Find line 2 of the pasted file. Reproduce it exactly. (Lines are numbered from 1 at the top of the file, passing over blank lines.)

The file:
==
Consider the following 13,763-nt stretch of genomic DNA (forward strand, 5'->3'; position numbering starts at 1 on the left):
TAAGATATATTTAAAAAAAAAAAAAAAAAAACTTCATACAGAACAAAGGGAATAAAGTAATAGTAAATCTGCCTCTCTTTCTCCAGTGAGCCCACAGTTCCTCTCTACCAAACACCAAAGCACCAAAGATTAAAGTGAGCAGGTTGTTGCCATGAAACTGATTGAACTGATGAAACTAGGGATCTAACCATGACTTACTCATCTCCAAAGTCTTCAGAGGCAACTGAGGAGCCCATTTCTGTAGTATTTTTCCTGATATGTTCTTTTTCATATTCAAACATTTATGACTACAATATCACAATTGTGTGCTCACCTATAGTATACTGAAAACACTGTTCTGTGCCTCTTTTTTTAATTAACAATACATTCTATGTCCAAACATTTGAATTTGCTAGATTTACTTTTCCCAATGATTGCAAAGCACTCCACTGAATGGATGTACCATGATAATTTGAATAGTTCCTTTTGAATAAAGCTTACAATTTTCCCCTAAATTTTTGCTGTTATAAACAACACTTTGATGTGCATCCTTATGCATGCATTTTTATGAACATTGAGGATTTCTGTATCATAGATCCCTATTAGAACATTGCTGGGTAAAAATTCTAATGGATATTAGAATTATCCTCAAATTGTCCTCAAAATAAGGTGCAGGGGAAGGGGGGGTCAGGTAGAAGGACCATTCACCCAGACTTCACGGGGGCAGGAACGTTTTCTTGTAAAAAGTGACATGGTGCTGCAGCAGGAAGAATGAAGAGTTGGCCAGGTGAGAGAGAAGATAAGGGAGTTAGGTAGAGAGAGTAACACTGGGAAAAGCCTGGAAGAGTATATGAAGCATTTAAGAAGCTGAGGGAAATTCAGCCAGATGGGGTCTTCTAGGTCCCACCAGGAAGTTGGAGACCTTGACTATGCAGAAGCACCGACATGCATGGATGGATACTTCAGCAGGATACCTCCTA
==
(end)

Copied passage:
TAAGATATATTTAAAAAAAAAAAAAAAAAAACTTCATACAGAACAAAGGGAATAAAGTAATAGTAAATCTGCCTCTCTTTCTCCAGTGAGCCCACAGTTCCTCTCTACCAAACACCAAAGCACCAAAGATTAAAGTGAGCAGGTTGTTGCCATGAAACTGATTGAACTGATGAAACTAGGGATCTAACCATGACTTACTCATCTCCAAAGTCTTCAGAGGCAACTGAGGAGCCCATTTCTGTAGTATTTTTCCTGATATGTTCTTTTTCATATTCAAACATTTATGACTACAATATCACAATTGTGTGCTCACCTATAGTATACTGAAAACACTGTTCTGTGCCTCTTTTTTTAATTAACAATACATTCTATGTCCAAACATTTGAATTTGCTAGATTTACTTTTCCCAATGATTGCAAAGCACTCCACTGAATGGATGTACCATGATAATTTGAATAGTTCCTTTTGAATAAAGCTTACAATTTTCCCCTAAATTTTTGCTGTTATAAACAACACTTTGATGTGCATCCTTATGCATGCATTTTTATGAACATTGAGGATTTCTGTATCATAGATCCCTATTAGAACATTGCTGGGTAAAAATTCTAATGGATATTAGAATTATCCTCAAATTGTCCTCAAAATAAGGTGCAGGGGAAGGGGGGGTCAGGTAGAAGGACCATTCACCCAGACTTCACGGGGGCAGGAACGTTTTCTTGTAAAAAGTGACATGGTGCTGCAGCAGGAAGAATGAAGAGTTGGCCAGGTGAGAGAGAAGATAAGGGAGTTAGGTAGAGAGAGTAACACTGGGAAAAGCCTGGAAGAGTATATGAAGCATTTAAGAAGCTGAGGGAAATTCAGCCAGATGGGGTCTTCTAGGTCCCACCAGGAAGTTGGAGACCTTGACTATGCAGAAGCACCGACATGCATGGATGGATACTTCAGCAGGATACCTCCTA